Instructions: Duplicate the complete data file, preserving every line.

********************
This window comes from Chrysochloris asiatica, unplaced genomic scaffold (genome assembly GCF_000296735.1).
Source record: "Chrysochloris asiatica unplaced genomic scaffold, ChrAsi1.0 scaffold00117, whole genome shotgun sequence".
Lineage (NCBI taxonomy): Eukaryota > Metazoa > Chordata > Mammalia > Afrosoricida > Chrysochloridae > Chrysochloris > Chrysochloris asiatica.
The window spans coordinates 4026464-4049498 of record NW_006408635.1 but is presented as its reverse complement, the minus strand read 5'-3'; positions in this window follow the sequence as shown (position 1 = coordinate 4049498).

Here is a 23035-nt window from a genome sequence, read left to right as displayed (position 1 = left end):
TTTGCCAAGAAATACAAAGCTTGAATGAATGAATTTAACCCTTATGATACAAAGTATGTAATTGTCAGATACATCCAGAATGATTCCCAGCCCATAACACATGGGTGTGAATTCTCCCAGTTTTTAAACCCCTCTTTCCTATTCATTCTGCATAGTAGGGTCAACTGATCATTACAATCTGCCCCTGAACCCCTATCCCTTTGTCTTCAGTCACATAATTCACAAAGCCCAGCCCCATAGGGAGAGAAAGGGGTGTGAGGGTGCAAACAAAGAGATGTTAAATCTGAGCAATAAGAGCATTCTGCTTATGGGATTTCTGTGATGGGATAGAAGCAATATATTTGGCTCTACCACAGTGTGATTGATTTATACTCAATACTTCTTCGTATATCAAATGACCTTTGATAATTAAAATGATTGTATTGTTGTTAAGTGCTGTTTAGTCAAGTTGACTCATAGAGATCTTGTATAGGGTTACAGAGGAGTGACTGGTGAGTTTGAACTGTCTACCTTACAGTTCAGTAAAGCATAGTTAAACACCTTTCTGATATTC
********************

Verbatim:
This window comes from Chrysochloris asiatica, unplaced genomic scaffold (genome assembly GCF_000296735.1).
Source record: "Chrysochloris asiatica unplaced genomic scaffold, ChrAsi1.0 scaffold00117, whole genome shotgun sequence".
Lineage (NCBI taxonomy): Eukaryota > Metazoa > Chordata > Mammalia > Afrosoricida > Chrysochloridae > Chrysochloris > Chrysochloris asiatica.
The window spans coordinates 4026464-4049498 of record NW_006408635.1 but is presented as its reverse complement, the minus strand read 5'-3'; positions in this window follow the sequence as shown (position 1 = coordinate 4049498).

Here is a 23035-nt window from a genome sequence, read left to right as displayed (position 1 = left end):
TTTGCCAAGAAATACAAAGCTTGAATGAATGAATTTAACCCTTATGATACAAAGTATGTAATTGTCAGATACATCCAGAATGATTCCCAGCCCATAACACATGGGTGTGAATTCTCCCAGTTTTTAAACCCCTCTTTCCTATTCATTCTGCATAGTAGGGTCAACTGATCATTACAATCTGCCCCTGAACCCCTATCCCTTTGTCTTCAGTCACATAATTCACAAAGCCCAGCCCCATAGGGAGAGAAAGGGGTGTGAGGGTGCAAACAAAGAGATGTTAAATCTGAGCAATAAGAGCATTCTGCTTATGGGATTTCTGTGATGGGATAGAAGCAATATATTTGGCTCTACCACAGTGTGATTGATTTATACTCAATACTTCTTCGTATATCAAATGACCTTTGATAATTAAAATGATTGTATTGTTGTTAAGTGCTGTTTAGTCAAGTTGACTCATAGAGATCTTGTATAGGGTTACAGAGGAGTGACTGGTGAGTTTGAACTGTCTACCTTACAGTTCAGTAAAGCATAGTTAAACACCTTTCTGATATTC